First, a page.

James Lang-USA TODAY Sports

James Lang-USA TODAY Sports



On Tuesday, the Washington Redskins placed the exclusive franchise tag on quarterback Kirk Cousins. Placing the exclusive franchise tag and not the non-exclusive version on Cousins means that the quarterback is not able to be part of negotiations in order to initiate a trade to another team. All negotiations must go through Washington.

Technically, the San Francisco 49ers could still discuss a trade for Cousins with Washington. The problem is that they would only be able to discuss compensation with Washington and would be unable to speak to Cousins or his agent to determine if a long-term contract could be accomplished prior to a trade. That lack of information creates a big problem for any team that is interested in Cousins.

Following the news of Cousins being franchised, Ian Rapoport of NFL Media reported that the quarterback would not be traded by Washington. "They decided that they're not going to trade him to the San Francisco 49ers," Rapoport said during an interview on NFL Network. "They decided that they're not going to trade him anywhere. He's going to be their quarterback for the next year and that is that."

That gave the impression that Washington was dead set on keeping Cousins for the 2017 season, which makes sense considering Washington used the exclusive franchise tag and not the non-exclusive franchise tag. However, Rapoport changed his tune a bit later on Tuesday, admitting that the possibility of Cousins still being traded was "highly unlikely" and not necessarily out of the realm of possibility.

"They can trade him but the difference here is that Kirk Cousins doesn't control his own fate," Rapoport said on NFL Network. "If they gave him the non-exclusive tag, he could seek a deal. He could work out an extension. He could do all the legwork and simply have the Redskins sign off on the compensation. That is not the case here and it just seems unlikely – highly, highly unlikely – the Redskins would trade him somewhere and then just force the team to go into negotiations blind, not knowing whether or not he would take a long-term deal."

Host Dan Hellie added, "Maybe some backroom negotiations could be going on." Rapoport offered a casual shrug, possibly indicating that was at least a small (or very small) possibility.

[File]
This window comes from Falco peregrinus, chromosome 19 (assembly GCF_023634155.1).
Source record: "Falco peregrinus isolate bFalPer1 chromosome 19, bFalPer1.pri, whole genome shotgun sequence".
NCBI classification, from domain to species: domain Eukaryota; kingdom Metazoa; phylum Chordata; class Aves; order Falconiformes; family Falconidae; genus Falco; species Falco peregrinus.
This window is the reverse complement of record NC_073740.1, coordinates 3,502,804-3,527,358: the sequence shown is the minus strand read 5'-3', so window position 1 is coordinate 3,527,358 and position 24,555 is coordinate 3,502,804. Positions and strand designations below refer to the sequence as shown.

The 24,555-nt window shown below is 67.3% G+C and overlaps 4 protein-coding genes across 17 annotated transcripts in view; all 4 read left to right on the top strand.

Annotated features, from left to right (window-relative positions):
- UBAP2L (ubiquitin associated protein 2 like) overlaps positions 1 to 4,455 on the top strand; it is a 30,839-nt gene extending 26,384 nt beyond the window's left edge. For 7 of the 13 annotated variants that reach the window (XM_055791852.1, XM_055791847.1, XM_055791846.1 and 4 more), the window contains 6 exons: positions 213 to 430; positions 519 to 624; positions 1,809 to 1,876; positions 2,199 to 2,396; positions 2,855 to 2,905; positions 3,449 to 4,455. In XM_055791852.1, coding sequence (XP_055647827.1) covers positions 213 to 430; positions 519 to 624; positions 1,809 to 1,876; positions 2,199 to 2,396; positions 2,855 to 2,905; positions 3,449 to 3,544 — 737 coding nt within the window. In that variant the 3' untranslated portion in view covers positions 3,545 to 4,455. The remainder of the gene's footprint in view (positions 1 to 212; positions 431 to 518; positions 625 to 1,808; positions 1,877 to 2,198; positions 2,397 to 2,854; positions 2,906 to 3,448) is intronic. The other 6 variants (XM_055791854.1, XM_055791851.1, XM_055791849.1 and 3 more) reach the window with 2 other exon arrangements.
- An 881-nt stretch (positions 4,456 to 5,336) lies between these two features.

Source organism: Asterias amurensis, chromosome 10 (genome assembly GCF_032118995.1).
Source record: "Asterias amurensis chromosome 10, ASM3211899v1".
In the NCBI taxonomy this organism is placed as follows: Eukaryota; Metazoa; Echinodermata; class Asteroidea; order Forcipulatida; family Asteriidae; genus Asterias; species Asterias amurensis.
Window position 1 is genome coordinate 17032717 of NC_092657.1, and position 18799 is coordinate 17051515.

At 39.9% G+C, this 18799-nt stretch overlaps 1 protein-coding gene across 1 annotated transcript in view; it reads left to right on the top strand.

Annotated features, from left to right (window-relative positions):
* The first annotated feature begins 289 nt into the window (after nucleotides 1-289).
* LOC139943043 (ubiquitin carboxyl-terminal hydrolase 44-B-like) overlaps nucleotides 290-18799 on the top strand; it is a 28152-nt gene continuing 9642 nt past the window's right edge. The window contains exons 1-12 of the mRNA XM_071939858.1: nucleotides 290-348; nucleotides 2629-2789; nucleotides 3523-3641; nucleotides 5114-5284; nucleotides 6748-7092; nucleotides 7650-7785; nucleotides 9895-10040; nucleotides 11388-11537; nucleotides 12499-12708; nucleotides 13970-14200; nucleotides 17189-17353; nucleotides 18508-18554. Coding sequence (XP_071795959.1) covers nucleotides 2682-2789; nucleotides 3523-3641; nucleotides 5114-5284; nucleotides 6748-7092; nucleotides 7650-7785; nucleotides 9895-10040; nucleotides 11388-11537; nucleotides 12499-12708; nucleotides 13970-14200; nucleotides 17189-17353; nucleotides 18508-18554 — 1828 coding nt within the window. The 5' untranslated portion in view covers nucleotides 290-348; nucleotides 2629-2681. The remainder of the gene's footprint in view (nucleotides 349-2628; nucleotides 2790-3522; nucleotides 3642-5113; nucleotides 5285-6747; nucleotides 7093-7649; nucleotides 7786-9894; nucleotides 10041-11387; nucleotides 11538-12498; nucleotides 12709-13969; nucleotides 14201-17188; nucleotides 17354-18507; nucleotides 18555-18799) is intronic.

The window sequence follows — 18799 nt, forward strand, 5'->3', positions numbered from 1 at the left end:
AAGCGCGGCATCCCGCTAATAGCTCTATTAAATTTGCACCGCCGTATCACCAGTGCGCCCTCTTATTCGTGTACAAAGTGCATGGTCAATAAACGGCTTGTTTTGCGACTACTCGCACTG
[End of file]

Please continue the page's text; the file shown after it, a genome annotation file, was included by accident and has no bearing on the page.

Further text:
Of course, as already mentioned, Washington would have to allow Cousins to speak to the 49ers to see if he'd be willing to work out a long-term contract with them and San Francisco would have to be fairly positive that they could pull that off as well. If they were going to do that anyway, then they probably would have just used the non-exclusive franchise tag and let Cousins speak to whom he wants. Either way, they would be compensated handsomely if the quarterback went elsewhere.

A report by Pro Football Talk said that Washington would need to be "blown away" by an offer in order to even begin thinking about trading Cousins. The report stated that team president Bruce Allen is specifically thinking of what Washington gave up five years ago to get quarterback Robert Griffin III.

"Some would say Washington can't have it both ways," writes Mike Florio of Pro Football Talk. "On one hand, they don't want to pay Cousins franchise-quarterback money on a long-term deal. On the other hand, they want franchise-quarterback compensation for him in trade."

Unless Washington and Cousins agree on a long-term contract, the quarterback will be able to test free agency in 2018, when a team like the 49ers would be able to sign him without the need to give up draft picks as compensation. Of course, they will have to compete with any other quarterback-needy team that shows interest in Cousins.

Cousins will earn $23.94 million in 2017 playing for Washington under the franchise tag. In 2016, he made nearly $20 million in Washington playing under the tag. Obviously, Cousins would prefer a long-term deal that offers him as much guaranteed money as possible, and it doesn't appear to be in the future with Washington. On the other hand, the 49ers can afford to wait until 2018 if they choose to pursue Cousins anyway. Both head coach Kyle Shanahan and general manager John Lynch received six-year contracts and have been given the time needed to methodically rebuild the team's roster. Time is a luxury that the organization has.